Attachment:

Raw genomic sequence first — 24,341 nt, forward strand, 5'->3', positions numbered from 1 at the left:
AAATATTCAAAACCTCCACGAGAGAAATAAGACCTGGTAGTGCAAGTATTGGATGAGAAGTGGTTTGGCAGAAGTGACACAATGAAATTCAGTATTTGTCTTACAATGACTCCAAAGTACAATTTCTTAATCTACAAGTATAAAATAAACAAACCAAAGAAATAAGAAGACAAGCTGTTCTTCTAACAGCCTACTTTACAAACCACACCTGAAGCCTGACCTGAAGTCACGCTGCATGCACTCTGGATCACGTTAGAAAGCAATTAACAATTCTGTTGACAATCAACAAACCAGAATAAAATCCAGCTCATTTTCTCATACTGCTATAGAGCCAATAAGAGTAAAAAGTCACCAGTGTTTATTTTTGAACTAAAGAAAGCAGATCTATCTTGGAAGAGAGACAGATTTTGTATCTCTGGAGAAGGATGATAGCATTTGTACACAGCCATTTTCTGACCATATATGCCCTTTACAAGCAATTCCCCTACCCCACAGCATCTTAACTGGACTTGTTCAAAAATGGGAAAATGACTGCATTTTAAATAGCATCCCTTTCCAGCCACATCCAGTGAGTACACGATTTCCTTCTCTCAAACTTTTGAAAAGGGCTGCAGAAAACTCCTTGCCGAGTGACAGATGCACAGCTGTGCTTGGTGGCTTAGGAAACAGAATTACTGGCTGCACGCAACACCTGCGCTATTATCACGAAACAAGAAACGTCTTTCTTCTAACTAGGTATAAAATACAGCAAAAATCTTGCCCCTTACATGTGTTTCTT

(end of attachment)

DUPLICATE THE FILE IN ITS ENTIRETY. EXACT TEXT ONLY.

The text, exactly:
Raw genomic sequence first — 24,341 nt, forward strand, 5'->3', positions numbered from 1 at the left:
AAATATTCAAAACCTCCACGAGAGAAATAAGACCTGGTAGTGCAAGTATTGGATGAGAAGTGGTTTGGCAGAAGTGACACAATGAAATTCAGTATTTGTCTTACAATGACTCCAAAGTACAATTTCTTAATCTACAAGTATAAAATAAACAAACCAAAGAAATAAGAAGACAAGCTGTTCTTCTAACAGCCTACTTTACAAACCACACCTGAAGCCTGACCTGAAGTCACGCTGCATGCACTCTGGATCACGTTAGAAAGCAATTAACAATTCTGTTGACAATCAACAAACCAGAATAAAATCCAGCTCATTTTCTCATACTGCTATAGAGCCAATAAGAGTAAAAAGTCACCAGTGTTTATTTTTGAACTAAAGAAAGCAGATCTATCTTGGAAGAGAGACAGATTTTGTATCTCTGGAGAAGGATGATAGCATTTGTACACAGCCATTTTCTGACCATATATGCCCTTTACAAGCAATTCCCCTACCCCACAGCATCTTAACTGGACTTGTTCAAAAATGGGAAAATGACTGCATTTTAAATAGCATCCCTTTCCAGCCACATCCAGTGAGTACACGATTTCCTTCTCTCAAACTTTTGAAAAGGGCTGCAGAAAACTCCTTGCCGAGTGACAGATGCACAGCTGTGCTTGGTGGCTTAGGAAACAGAATTACTGGCTGCACGCAACACCTGCGCTATTATCACGAAACAAGAAACGTCTTTCTTCTAACTAGGTATAAAATACAGCAAAAATCTTGCCCCTTACATGTGTTTCTT